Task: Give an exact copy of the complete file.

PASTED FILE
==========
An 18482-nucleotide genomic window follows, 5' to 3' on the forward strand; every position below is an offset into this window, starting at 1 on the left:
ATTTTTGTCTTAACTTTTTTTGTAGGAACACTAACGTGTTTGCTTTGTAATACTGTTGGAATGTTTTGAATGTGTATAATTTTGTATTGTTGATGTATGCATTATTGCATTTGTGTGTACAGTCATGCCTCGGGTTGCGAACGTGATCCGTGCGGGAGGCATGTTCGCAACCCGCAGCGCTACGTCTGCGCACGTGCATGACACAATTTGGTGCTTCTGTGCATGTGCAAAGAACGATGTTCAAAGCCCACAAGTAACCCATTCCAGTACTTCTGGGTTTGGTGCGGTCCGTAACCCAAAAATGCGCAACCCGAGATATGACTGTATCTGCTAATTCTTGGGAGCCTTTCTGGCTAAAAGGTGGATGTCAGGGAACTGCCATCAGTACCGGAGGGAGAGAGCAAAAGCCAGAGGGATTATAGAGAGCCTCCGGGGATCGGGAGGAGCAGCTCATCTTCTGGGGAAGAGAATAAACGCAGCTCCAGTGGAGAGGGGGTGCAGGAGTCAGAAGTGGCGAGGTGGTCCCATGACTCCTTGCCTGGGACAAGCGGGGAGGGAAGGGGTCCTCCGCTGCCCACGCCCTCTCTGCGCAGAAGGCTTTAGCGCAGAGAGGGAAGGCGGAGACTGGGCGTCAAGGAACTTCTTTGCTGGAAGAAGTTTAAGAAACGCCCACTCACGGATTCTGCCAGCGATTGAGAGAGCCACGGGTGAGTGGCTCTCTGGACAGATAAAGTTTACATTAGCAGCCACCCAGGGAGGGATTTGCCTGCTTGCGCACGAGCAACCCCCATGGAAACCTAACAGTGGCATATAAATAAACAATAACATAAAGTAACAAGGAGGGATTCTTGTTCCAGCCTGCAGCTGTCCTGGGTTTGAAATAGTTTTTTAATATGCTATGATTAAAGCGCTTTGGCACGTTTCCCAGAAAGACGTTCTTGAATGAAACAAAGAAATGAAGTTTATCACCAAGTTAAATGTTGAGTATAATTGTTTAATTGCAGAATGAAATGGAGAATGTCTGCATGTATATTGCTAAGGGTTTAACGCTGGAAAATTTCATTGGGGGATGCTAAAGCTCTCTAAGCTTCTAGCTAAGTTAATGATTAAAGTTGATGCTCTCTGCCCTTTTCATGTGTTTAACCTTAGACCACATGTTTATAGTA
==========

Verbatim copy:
An 18482-nucleotide genomic window follows, 5' to 3' on the forward strand; every position below is an offset into this window, starting at 1 on the left:
ATTTTTGTCTTAACTTTTTTTGTAGGAACACTAACGTGTTTGCTTTGTAATACTGTTGGAATGTTTTGAATGTGTATAATTTTGTATTGTTGATGTATGCATTATTGCATTTGTGTGTACAGTCATGCCTCGGGTTGCGAACGTGATCCGTGCGGGAGGCATGTTCGCAACCCGCAGCGCTACGTCTGCGCACGTGCATGACACAATTTGGTGCTTCTGTGCATGTGCAAAGAACGATGTTCAAAGCCCACAAGTAACCCATTCCAGTACTTCTGGGTTTGGTGCGGTCCGTAACCCAAAAATGCGCAACCCGAGATATGACTGTATCTGCTAATTCTTGGGAGCCTTTCTGGCTAAAAGGTGGATGTCAGGGAACTGCCATCAGTACCGGAGGGAGAGAGCAAAAGCCAGAGGGATTATAGAGAGCCTCCGGGGATCGGGAGGAGCAGCTCATCTTCTGGGGAAGAGAATAAACGCAGCTCCAGTGGAGAGGGGGTGCAGGAGTCAGAAGTGGCGAGGTGGTCCCATGACTCCTTGCCTGGGACAAGCGGGGAGGGAAGGGGTCCTCCGCTGCCCACGCCCTCTCTGCGCAGAAGGCTTTAGCGCAGAGAGGGAAGGCGGAGACTGGGCGTCAAGGAACTTCTTTGCTGGAAGAAGTTTAAGAAACGCCCACTCACGGATTCTGCCAGCGATTGAGAGAGCCACGGGTGAGTGGCTCTCTGGACAGATAAAGTTTACATTAGCAGCCACCCAGGGAGGGATTTGCCTGCTTGCGCACGAGCAACCCCCATGGAAACCTAACAGTGGCATATAAATAAACAATAACATAAAGTAACAAGGAGGGATTCTTGTTCCAGCCTGCAGCTGTCCTGGGTTTGAAATAGTTTTTTAATATGCTATGATTAAAGCGCTTTGGCACGTTTCCCAGAAAGACGTTCTTGAATGAAACAAAGAAATGAAGTTTATCACCAAGTTAAATGTTGAGTATAATTGTTTAATTGCAGAATGAAATGGAGAATGTCTGCATGTATATTGCTAAGGGTTTAACGCTGGAAAATTTCATTGGGGGATGCTAAAGCTCTCTAAGCTTCTAGCTAAGTTAATGATTAAAGTTGATGCTCTCTGCCCTTTTCATGTGTTTAACCTTAGACCACATGTTTATAGTA